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  • Energy Tax Facts
  • 6 May 13

Platts: US House Ways and Means panel releases details of energy tax reform plans

The architects of Congress’ looming tax policy reform have a lot of choices when it comes to energy tax breaks and federal subsidies, the US House of Representatives’ Ways and Means Committee said Monday.

“The broad proposals include suggestions to eliminate all energy tax expenditures and adopt the Fair Tax or finance tax reform by imposing a carbon tax,” the committee said in a report. “Some slightly more narrow comments call for eliminating all tax expenditures benefiting renewable technologies or replacing them with a technology neutral approach.”

The 558-page report summarized current tax laws and suggestions for reforms, outlines dozens of potential changes to the federal tax code for oil and gas production, credits for wind and solar productions and tax structures for renewable energy projects.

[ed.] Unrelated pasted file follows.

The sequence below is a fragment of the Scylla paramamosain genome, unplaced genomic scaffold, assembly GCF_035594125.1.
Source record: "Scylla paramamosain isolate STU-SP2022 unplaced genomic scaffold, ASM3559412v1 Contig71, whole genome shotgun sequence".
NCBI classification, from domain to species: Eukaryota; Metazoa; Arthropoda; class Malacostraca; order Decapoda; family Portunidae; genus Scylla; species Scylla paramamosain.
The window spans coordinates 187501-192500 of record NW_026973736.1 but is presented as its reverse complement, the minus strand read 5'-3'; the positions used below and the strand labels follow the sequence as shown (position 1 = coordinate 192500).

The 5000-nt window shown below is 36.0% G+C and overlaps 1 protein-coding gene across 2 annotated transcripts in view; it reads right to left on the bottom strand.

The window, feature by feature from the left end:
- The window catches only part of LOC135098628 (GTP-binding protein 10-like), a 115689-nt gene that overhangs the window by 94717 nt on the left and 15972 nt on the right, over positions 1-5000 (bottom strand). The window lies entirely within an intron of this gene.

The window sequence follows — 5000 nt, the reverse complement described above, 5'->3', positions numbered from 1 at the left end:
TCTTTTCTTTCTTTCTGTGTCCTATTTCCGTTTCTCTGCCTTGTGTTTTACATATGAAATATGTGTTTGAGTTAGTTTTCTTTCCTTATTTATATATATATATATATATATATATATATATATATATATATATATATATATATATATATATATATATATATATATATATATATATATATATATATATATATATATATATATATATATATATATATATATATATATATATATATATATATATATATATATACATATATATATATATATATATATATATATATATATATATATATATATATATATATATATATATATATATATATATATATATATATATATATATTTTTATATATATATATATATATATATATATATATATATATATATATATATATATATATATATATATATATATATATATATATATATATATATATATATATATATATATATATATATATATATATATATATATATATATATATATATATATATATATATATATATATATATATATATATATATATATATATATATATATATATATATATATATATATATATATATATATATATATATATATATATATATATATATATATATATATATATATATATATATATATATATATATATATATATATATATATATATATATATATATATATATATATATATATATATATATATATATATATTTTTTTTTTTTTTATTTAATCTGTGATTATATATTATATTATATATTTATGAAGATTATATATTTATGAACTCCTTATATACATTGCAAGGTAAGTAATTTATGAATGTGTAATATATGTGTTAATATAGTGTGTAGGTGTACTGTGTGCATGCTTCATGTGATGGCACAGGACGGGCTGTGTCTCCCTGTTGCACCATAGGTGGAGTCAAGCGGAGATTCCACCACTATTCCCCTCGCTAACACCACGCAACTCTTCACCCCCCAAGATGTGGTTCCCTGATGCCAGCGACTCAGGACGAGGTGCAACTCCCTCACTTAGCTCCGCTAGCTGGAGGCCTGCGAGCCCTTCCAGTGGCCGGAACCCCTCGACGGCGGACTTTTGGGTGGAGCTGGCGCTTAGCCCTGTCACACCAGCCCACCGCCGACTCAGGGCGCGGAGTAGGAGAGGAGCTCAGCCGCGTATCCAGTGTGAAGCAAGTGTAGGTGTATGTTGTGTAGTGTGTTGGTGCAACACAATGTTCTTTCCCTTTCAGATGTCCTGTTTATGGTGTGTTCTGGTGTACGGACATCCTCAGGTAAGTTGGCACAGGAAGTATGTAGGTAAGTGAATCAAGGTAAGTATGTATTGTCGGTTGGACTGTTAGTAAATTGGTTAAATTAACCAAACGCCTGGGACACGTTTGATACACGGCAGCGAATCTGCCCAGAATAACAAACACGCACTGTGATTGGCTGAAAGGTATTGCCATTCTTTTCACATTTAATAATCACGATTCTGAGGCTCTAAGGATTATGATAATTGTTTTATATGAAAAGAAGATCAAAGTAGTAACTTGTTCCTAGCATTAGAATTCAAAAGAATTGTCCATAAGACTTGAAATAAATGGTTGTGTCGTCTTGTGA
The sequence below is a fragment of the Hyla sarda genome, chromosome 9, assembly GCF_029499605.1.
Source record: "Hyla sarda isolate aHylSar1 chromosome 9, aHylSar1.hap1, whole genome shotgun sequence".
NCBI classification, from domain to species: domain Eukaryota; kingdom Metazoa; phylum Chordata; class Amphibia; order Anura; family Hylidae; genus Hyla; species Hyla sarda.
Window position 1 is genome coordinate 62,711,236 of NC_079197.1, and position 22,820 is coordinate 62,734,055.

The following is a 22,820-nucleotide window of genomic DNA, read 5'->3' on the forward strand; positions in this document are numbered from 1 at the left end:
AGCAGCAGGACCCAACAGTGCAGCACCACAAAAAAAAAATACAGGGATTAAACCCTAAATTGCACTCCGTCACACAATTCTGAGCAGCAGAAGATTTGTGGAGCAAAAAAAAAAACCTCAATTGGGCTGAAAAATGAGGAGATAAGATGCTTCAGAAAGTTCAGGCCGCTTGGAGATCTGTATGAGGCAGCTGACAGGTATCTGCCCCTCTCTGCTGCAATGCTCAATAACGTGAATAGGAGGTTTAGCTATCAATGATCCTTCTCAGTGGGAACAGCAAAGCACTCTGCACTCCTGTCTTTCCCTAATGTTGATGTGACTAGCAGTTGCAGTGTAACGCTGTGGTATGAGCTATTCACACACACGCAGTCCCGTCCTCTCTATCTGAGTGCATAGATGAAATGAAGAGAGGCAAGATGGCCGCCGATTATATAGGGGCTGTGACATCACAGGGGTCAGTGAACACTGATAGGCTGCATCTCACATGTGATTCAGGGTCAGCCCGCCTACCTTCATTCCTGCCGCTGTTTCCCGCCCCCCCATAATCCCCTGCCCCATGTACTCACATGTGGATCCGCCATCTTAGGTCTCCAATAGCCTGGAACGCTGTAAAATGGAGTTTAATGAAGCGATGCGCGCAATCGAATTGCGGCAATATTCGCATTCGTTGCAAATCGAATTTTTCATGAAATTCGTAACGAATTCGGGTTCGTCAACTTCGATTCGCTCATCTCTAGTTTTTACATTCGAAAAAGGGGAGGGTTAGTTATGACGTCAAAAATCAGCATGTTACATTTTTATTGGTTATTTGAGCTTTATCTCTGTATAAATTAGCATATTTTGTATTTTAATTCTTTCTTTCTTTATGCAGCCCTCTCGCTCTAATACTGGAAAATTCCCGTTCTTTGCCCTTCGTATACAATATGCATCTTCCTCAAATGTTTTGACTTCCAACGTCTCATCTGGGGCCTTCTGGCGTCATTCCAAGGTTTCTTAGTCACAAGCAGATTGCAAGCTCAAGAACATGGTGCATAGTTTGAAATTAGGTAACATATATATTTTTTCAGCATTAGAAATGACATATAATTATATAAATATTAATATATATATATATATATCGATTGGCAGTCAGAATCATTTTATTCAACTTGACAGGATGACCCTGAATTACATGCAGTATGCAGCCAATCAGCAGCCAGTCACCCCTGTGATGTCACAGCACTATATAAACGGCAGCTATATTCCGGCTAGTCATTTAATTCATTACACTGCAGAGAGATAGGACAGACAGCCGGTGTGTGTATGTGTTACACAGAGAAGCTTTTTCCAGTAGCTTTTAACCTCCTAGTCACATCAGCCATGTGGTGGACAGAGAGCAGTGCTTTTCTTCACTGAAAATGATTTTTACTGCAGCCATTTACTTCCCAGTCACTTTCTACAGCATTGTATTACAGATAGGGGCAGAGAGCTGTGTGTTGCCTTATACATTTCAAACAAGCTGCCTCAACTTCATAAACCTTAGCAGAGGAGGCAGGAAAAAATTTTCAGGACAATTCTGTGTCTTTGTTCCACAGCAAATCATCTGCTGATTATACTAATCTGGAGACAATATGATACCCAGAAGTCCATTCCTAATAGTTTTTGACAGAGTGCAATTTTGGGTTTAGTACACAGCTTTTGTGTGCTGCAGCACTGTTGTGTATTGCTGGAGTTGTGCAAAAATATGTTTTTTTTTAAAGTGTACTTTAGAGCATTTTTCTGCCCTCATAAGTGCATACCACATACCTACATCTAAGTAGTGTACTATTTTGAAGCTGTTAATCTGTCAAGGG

The report summarized more than 1,300 submissions from stakeholders to Ways and Means on the tax reform efforts, Representatives Dave Camp, a Michigan Republican and the committee’s chairman, and Sander Levin, a Michigan Democrat and the committee’s ranking member, said in a statement.

“The committee will dig into its details over the coming weeks,” Camp and Levin said in a statement.

The report examines suggestions made to 11 separate working groups, including the Working Group on Energy, which is chaired by Representatives Kevin Brady, Republican-Texas, and Mike Thompson, Democrat-California.

These suggestions include keeping various tax preferences for oil and gas companies such as the enhanced oil recovery credit, the deduction for intangible drilling costs and the percentage depletion deduction in place. Other comments suggest eliminating these preferences entirely.

Other suggestions include eliminating or extending more long-term the production tax credit for renewables, including wind and solar. Other suggestions called for extending this PTC to cover waste heat, biogas, renewable chemicals and other bio-based products.

Last month, the Senate Finance Committee released a 15-page paper which outlined dozens of similar options for revamping tax policies that have long applied to electricity generators, oil and gas drillers and other players in the energy sector.